A deputy attorney general appeared on behalf of the department, and objected to the allowance. On her statement of unfamiliarity with the matter, the hearing was continued to a later date. At that hearing, Mr. Hatch was again sworn and testified that Hazel Ryker had died without any apparent relatives, or records as to her family; that the bureau located Mrs. Dunham near Bakersfield; that Mrs. Dunham had no idea where her brother might be, as she had not heard of him for years; that the bureau had located him, and again stated that Mrs. Dunham had signed up with the bureau with the understanding that she would recommend to the court that a 40% fee be paid by the incompetent's estate; that if it had not been for the bureau's work the incompetent would not have been located and no money would have come into his estate. No claim had been presented to the estate by the bureau, and the attorney general contended, first, that it was necessary that such claim should be filed, and secondly, that such claim should set forth what the bureau had done, ‘the amount of the work, the validity of the claim, and so forth.’ Mr. Hatch, the attorney for the guardian, who throughout the proceedings both in the lower court and here, has assumed the laboring oar for the bureau, contended: ‘It is not a question of how much work was to be performed, but the fact that these people went in on a percentage basis and located these individuals.’ Then the following took place: ‘The Court: Suppose you just file with this Court—although you are not basing it on a claim, but on contract—on the question as to whether 40% is reasonable—Mr. Hatch: I will file a full exemplification.’ The hearing was then continued for this purpose. An unverified ‘Supplement to Guardian's First Account and Report,’ again signed only by the attorney, was filed. This in a general way stated the same matters which Mr. Hatch had given in his testimony. No detail of time spent, work involved, or how the bureau located Mrs. Dunham or O'Donnell was given. The report again recommended the payment of the 40% as being a reasonable contingent fee.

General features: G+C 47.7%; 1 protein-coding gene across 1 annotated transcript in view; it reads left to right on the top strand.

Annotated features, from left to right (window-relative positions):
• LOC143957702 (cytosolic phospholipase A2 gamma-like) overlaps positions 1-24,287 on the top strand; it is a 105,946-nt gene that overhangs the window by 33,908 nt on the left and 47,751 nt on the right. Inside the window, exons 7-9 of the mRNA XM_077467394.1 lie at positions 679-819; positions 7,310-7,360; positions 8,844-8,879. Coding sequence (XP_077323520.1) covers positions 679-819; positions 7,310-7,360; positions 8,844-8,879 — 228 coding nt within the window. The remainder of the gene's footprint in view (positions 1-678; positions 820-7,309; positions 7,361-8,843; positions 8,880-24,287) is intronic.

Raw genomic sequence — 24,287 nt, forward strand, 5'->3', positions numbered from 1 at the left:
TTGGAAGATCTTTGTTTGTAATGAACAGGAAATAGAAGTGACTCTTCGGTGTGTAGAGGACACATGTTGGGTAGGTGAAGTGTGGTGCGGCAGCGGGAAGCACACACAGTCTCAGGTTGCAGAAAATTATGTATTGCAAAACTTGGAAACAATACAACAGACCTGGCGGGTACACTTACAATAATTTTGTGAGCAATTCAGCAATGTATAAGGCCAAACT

At the next hearing, Mr. Hatch called the attention of the court to his report. No detail of the services rendered by the bureau was given at the hearing. The deputy attorney general again took the position that the bureau should show what activities were done to merit the fee requested. Some discussion followed, not germane to to this statement, and then the following occurred:
‘Mrs. Palmer [deputy attorney general]: (Interrupting) There was nothing signed here, your Honor—there was no contract with the incompetent.
‘The Court: Well, I know, but the question is—I want to hear some law on it, if you are contending, or trying to contend, that this incompetent should come into this money without paying somebody for the efforts in discovering it.
‘Mrs. Palmer: I don't contend that at all. We are merely asking to have the amount set by some——
‘The Court: Do you think 40% is unreasonable?
‘Mrs. Palmer: Well, I am rather neutral about the affair.
‘The Court: If you are neutral, then you are not objecting, and I will allow it; all right, I will allow it.’
The court thereupon made an allowance to the bureau of the sum of $4,000 ‘for investigation services rendered to and for the said incompetent,’ authorized the guardian to make the payments to the department and for the incompetent as requested, and allowed guardian's fees in the sum of $200, attorney's fees to Mr. Hatch in the sum of $300, plus the sum of $257.45 costs and moneys advanced by him.